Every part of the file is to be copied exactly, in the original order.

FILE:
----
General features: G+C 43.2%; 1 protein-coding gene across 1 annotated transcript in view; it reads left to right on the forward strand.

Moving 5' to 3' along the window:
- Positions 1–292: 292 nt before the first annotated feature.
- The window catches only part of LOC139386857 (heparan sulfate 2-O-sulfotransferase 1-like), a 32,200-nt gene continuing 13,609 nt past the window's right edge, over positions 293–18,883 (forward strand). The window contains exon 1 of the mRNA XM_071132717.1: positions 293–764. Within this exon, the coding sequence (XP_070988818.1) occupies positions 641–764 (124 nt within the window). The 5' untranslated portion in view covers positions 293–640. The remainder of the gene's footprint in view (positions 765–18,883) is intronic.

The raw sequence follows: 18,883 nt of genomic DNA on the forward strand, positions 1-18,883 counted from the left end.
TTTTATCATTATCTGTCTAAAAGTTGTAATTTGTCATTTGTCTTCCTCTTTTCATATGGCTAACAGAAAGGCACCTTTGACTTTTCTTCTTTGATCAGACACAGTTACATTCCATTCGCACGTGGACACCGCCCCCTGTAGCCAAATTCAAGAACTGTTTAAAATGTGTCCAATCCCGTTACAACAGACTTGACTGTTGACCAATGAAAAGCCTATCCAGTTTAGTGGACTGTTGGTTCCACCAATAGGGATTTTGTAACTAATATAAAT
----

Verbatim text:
General features: G+C 43.2%; 1 protein-coding gene across 1 annotated transcript in view; it reads left to right on the forward strand.

Moving 5' to 3' along the window:
- Positions 1–292: 292 nt before the first annotated feature.
- The window catches only part of LOC139386857 (heparan sulfate 2-O-sulfotransferase 1-like), a 32,200-nt gene continuing 13,609 nt past the window's right edge, over positions 293–18,883 (forward strand). The window contains exon 1 of the mRNA XM_071132717.1: positions 293–764. Within this exon, the coding sequence (XP_070988818.1) occupies positions 641–764 (124 nt within the window). The 5' untranslated portion in view covers positions 293–640. The remainder of the gene's footprint in view (positions 765–18,883) is intronic.

The raw sequence follows: 18,883 nt of genomic DNA on the forward strand, positions 1-18,883 counted from the left end.
TTTTATCATTATCTGTCTAAAAGTTGTAATTTGTCATTTGTCTTCCTCTTTTCATATGGCTAACAGAAAGGCACCTTTGACTTTTCTTCTTTGATCAGACACAGTTACATTCCATTCGCACGTGGACACCGCCCCCTGTAGCCAAATTCAAGAACTGTTTAAAATGTGTCCAATCCCGTTACAACAGACTTGACTGTTGACCAATGAAAAGCCTATCCAGTTTAGTGGACTGTTGGTTCCACCAATAGGGATTTTGTAACTAATATAAAT